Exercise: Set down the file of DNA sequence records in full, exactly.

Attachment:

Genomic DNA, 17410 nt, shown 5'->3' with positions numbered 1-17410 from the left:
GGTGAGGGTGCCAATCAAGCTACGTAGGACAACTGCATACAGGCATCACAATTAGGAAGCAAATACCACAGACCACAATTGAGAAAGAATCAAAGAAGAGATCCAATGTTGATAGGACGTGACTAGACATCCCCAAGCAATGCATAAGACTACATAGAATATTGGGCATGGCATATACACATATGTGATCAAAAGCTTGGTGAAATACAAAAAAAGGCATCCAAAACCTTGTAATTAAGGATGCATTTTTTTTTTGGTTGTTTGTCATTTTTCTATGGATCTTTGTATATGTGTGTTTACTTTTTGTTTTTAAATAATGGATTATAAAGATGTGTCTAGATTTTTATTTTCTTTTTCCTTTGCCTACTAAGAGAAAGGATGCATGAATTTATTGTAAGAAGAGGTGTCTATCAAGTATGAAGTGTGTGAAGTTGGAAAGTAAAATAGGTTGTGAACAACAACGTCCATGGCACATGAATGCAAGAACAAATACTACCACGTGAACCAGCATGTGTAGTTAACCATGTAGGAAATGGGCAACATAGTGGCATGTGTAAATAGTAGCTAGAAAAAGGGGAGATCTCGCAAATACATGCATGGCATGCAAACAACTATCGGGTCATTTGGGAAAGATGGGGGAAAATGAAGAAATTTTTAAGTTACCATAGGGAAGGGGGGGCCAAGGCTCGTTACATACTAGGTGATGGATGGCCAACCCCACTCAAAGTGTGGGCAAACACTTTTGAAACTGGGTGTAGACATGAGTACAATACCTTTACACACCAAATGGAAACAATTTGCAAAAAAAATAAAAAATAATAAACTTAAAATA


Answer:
Genomic DNA, 17410 nt, shown 5'->3' with positions numbered 1-17410 from the left:
GGTGAGGGTGCCAATCAAGCTACGTAGGACAACTGCATACAGGCATCACAATTAGGAAGCAAATACCACAGACCACAATTGAGAAAGAATCAAAGAAGAGATCCAATGTTGATAGGACGTGACTAGACATCCCCAAGCAATGCATAAGACTACATAGAATATTGGGCATGGCATATACACATATGTGATCAAAAGCTTGGTGAAATACAAAAAAAGGCATCCAAAACCTTGTAATTAAGGATGCATTTTTTTTTTGGTTGTTTGTCATTTTTCTATGGATCTTTGTATATGTGTGTTTACTTTTTGTTTTTAAATAATGGATTATAAAGATGTGTCTAGATTTTTATTTTCTTTTTCCTTTGCCTACTAAGAGAAAGGATGCATGAATTTATTGTAAGAAGAGGTGTCTATCAAGTATGAAGTGTGTGAAGTTGGAAAGTAAAATAGGTTGTGAACAACAACGTCCATGGCACATGAATGCAAGAACAAATACTACCACGTGAACCAGCATGTGTAGTTAACCATGTAGGAAATGGGCAACATAGTGGCATGTGTAAATAGTAGCTAGAAAAAGGGGAGATCTCGCAAATACATGCATGGCATGCAAACAACTATCGGGTCATTTGGGAAAGATGGGGGAAAATGAAGAAATTTTTAAGTTACCATAGGGAAGGGGGGGCCAAGGCTCGTTACATACTAGGTGATGGATGGCCAACCCCACTCAAAGTGTGGGCAAACACTTTTGAAACTGGGTGTAGACATGAGTACAATACCTTTACACACCAAATGGAAACAATTTGCAAAAAAAATAAAAAATAATAAACTTAAAATA